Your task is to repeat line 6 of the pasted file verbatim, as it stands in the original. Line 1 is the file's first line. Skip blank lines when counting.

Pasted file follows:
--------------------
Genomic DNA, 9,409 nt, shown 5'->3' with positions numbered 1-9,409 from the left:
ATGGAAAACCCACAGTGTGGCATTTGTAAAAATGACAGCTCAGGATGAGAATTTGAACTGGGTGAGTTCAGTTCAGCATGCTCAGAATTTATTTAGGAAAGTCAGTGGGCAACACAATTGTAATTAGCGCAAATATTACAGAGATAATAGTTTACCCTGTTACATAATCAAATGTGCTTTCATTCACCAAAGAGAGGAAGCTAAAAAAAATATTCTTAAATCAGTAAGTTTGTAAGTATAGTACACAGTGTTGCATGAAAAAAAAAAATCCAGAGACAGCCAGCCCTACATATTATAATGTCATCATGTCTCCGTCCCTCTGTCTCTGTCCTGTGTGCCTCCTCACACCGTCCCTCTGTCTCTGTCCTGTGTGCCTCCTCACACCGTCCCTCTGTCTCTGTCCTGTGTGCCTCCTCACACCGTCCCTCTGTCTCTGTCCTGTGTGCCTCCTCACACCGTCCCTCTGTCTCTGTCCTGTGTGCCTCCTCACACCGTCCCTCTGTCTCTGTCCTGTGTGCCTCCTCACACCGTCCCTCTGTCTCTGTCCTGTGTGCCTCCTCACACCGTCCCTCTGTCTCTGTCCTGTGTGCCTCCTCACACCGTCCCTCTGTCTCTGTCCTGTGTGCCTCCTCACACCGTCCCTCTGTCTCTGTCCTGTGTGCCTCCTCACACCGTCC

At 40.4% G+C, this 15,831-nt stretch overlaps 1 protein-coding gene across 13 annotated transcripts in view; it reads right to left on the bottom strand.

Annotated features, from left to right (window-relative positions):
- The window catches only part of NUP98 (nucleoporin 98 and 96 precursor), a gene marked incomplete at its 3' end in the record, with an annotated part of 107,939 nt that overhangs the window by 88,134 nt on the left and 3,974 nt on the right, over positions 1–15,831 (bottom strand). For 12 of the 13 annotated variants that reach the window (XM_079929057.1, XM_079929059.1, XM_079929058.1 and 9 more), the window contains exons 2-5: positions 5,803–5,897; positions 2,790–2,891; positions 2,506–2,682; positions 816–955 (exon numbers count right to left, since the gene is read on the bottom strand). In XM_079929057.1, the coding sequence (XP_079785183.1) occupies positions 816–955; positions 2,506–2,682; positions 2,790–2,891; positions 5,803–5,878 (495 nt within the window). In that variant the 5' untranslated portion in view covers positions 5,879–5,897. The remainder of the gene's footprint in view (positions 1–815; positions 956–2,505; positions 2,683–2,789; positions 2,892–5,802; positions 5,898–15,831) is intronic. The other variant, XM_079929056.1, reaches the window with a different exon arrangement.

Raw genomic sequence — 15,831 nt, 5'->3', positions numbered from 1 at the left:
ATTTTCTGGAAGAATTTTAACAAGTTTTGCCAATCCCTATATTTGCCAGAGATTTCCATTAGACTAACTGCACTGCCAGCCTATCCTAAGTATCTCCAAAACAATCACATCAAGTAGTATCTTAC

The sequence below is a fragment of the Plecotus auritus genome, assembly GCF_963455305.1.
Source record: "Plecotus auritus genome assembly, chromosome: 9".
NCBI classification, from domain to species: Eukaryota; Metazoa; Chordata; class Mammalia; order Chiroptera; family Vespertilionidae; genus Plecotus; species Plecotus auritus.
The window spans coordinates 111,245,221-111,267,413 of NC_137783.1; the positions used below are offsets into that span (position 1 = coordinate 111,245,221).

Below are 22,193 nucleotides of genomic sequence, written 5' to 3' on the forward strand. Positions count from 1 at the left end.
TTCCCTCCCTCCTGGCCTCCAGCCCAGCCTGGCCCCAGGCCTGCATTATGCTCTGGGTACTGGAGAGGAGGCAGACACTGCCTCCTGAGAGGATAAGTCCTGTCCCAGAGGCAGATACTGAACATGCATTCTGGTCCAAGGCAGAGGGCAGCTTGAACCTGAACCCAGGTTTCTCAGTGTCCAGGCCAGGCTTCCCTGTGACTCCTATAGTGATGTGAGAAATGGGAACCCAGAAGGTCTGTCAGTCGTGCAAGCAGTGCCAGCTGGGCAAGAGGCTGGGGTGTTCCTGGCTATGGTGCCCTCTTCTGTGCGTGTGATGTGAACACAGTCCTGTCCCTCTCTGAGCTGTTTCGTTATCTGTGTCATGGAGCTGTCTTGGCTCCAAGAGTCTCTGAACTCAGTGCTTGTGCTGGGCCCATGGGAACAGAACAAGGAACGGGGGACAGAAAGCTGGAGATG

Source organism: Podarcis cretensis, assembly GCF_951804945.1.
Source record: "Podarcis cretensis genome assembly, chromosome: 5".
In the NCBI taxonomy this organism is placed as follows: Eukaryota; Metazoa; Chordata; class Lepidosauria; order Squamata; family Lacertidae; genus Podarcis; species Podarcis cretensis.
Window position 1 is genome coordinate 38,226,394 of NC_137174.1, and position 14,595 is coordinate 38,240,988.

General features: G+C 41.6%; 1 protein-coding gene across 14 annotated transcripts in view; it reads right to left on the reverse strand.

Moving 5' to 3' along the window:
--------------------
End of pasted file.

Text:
Raw genomic sequence — 15,831 nt, 5'->3', positions numbered from 1 at the left: